Report: Android Pay won’t earn Google a share of mobile payments transactions

Android Pay

Google will have to explore other avenues to earn money from its recently announced mobile payments service, Android Pay. Unlike rival Apple Pay, Android Pay will not earn Google a percentage of each transaction processed via the payments service.

According to a report from The Wall Street Journal, this is “because Visa Inc. and MasterCard Inc., which operate the dominant payment networks, recently standardized their ‘tokenization’ card-security service and made it free, preventing payments services from charging fees to issuers.”

Tokenization, when applied to data security, says Wikipedia, is the process of substituting a sensitive data element with a non-sensitive equivalent, referred to as a token, which has no extrinsic or exploitable meaning or value.

In the case of mobile payments, tokenization replaces sensitive credit card details with a unique code – a token – that can only be used once. In this manner, credit card details are never transmitted or shared with merchants, adding an extra layer of security.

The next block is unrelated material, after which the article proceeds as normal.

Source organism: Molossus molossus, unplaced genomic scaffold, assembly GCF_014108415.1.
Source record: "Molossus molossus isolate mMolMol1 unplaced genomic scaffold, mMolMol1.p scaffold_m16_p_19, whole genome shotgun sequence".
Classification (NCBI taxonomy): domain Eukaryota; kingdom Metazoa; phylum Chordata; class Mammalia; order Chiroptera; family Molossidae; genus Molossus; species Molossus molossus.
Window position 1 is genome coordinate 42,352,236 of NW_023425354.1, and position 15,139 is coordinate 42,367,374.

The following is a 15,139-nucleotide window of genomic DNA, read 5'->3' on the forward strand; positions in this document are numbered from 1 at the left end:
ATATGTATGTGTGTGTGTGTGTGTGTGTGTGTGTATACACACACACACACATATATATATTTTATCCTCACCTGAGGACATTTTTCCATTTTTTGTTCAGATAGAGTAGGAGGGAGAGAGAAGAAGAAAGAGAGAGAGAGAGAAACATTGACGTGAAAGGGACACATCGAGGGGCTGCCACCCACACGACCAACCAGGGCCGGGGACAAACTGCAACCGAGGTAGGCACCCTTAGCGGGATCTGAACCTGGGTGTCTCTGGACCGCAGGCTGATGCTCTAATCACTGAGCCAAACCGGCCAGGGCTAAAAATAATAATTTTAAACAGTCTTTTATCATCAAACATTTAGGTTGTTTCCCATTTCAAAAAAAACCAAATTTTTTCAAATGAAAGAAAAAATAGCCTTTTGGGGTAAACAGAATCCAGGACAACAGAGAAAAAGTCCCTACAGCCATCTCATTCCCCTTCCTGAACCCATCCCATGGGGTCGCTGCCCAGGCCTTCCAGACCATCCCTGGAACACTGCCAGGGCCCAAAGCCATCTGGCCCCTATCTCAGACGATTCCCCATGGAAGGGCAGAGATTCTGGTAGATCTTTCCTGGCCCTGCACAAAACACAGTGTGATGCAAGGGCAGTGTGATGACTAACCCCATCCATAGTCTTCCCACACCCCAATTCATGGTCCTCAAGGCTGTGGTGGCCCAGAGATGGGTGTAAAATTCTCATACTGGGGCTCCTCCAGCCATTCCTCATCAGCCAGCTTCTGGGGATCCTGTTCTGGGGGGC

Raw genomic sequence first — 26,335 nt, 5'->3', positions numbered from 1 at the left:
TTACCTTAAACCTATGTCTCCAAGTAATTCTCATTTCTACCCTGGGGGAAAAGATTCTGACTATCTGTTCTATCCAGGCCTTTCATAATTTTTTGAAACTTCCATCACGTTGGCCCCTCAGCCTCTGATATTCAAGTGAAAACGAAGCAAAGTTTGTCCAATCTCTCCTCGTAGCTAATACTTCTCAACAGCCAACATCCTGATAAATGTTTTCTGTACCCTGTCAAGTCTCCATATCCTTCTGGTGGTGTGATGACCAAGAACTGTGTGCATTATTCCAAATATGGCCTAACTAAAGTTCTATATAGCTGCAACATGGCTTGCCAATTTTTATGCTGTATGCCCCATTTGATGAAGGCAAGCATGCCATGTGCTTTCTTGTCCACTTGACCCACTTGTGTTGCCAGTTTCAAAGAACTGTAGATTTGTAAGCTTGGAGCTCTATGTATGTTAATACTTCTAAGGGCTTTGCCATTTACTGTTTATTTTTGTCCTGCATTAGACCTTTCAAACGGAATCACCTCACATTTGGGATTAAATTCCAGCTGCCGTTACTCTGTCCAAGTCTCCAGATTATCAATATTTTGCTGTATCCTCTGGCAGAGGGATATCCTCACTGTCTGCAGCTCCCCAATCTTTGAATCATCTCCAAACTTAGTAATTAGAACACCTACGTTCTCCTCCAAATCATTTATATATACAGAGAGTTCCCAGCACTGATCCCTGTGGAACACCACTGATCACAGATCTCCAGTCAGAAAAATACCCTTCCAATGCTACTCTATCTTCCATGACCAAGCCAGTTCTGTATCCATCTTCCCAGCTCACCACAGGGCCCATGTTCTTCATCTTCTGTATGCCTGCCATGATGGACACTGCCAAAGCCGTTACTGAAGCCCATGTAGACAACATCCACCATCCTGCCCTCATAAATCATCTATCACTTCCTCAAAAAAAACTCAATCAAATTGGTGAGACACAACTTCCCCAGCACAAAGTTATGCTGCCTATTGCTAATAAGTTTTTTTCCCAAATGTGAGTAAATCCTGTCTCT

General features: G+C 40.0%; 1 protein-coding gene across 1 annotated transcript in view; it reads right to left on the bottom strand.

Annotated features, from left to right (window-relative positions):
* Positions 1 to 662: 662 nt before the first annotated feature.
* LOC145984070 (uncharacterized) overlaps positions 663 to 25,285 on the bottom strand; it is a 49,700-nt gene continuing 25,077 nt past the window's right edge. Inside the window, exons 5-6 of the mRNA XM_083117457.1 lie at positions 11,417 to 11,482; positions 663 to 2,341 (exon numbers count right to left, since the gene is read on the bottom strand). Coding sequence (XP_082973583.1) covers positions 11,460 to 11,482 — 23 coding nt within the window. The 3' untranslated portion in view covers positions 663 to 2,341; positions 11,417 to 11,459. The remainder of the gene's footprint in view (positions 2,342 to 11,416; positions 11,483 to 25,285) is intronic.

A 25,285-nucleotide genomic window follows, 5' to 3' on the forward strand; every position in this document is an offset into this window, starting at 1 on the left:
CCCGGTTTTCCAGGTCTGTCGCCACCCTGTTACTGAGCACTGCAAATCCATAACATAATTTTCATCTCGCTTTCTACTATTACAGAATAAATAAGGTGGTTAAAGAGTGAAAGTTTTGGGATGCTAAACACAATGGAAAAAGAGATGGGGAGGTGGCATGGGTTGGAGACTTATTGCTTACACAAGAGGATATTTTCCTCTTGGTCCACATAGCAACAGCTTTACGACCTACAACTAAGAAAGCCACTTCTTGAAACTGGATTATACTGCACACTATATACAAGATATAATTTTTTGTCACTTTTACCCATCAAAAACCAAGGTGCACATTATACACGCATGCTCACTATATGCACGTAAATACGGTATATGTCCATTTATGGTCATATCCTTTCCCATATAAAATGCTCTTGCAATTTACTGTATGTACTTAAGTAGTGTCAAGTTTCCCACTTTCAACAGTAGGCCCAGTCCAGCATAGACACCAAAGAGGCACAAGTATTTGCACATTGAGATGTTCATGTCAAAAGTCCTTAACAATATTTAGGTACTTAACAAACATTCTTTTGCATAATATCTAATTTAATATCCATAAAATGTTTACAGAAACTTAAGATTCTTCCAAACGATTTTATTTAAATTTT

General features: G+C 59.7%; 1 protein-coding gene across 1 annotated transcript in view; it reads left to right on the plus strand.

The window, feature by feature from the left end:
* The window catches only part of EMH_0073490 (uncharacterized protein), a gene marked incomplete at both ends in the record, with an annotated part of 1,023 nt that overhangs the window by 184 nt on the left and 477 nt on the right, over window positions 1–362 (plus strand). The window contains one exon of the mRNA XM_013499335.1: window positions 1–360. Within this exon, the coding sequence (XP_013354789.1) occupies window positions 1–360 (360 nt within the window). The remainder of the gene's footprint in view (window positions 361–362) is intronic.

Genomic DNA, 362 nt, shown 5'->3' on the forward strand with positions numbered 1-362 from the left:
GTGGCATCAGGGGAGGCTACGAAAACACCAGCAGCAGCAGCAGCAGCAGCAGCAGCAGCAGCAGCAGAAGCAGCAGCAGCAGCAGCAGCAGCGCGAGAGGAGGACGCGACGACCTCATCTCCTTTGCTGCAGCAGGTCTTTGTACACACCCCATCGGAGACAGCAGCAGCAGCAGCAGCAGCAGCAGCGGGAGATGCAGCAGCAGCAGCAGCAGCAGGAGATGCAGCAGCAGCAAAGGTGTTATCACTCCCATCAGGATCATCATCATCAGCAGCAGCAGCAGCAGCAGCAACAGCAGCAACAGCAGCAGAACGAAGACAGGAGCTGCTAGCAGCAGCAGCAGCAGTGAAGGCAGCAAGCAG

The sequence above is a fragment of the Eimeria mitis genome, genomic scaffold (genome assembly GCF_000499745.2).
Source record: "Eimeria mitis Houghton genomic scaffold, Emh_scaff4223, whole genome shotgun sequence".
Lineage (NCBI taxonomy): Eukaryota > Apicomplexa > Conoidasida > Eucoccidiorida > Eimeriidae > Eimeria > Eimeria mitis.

Apple negotiated three-year contracts with banks and credit card issuers under which it receives 0.15 percent on credit card transactions and 0.5 percent on all debit card transactions processed through Apple Pay. These contracts now have roughly two years remaining.

Anonymous bank executives told The Wall Street Journal that they were “unhappy” sharing fees with Apple. It appears that some banks may try renegotiating with Apple to lower – or eliminate – the share of mobile payments it receives. One such opportunity, notes the publication, may present itself as Apple finds itself negotiating terms for the international expansion of Apple Pay.

“This is a bold move on behalf of the banks,” Rick Oglesby, head of research at Double Diamond Payments Research told The Wall Street Journal. After agreeing to Apple’s terms for Apple Pay, “they’re now taking a stand against similar deals. It could easily turn into a standoff.”

Visa announced the changes to its tokenization service on May 28, the same day Google announced Android Pay at Google I/O.

People familiar with Google’s plans claim, “The new rules are a blow to Google, which had been negotiating with large banks to get the same deal as Apple.”

The same is likely to be true for Samsung Electronics Co. Ltd, which announced its mobile payments service, Samsung Pay – in partnership with Visa and MasterCard – in March. Samsung Pay is slated to launch in September.

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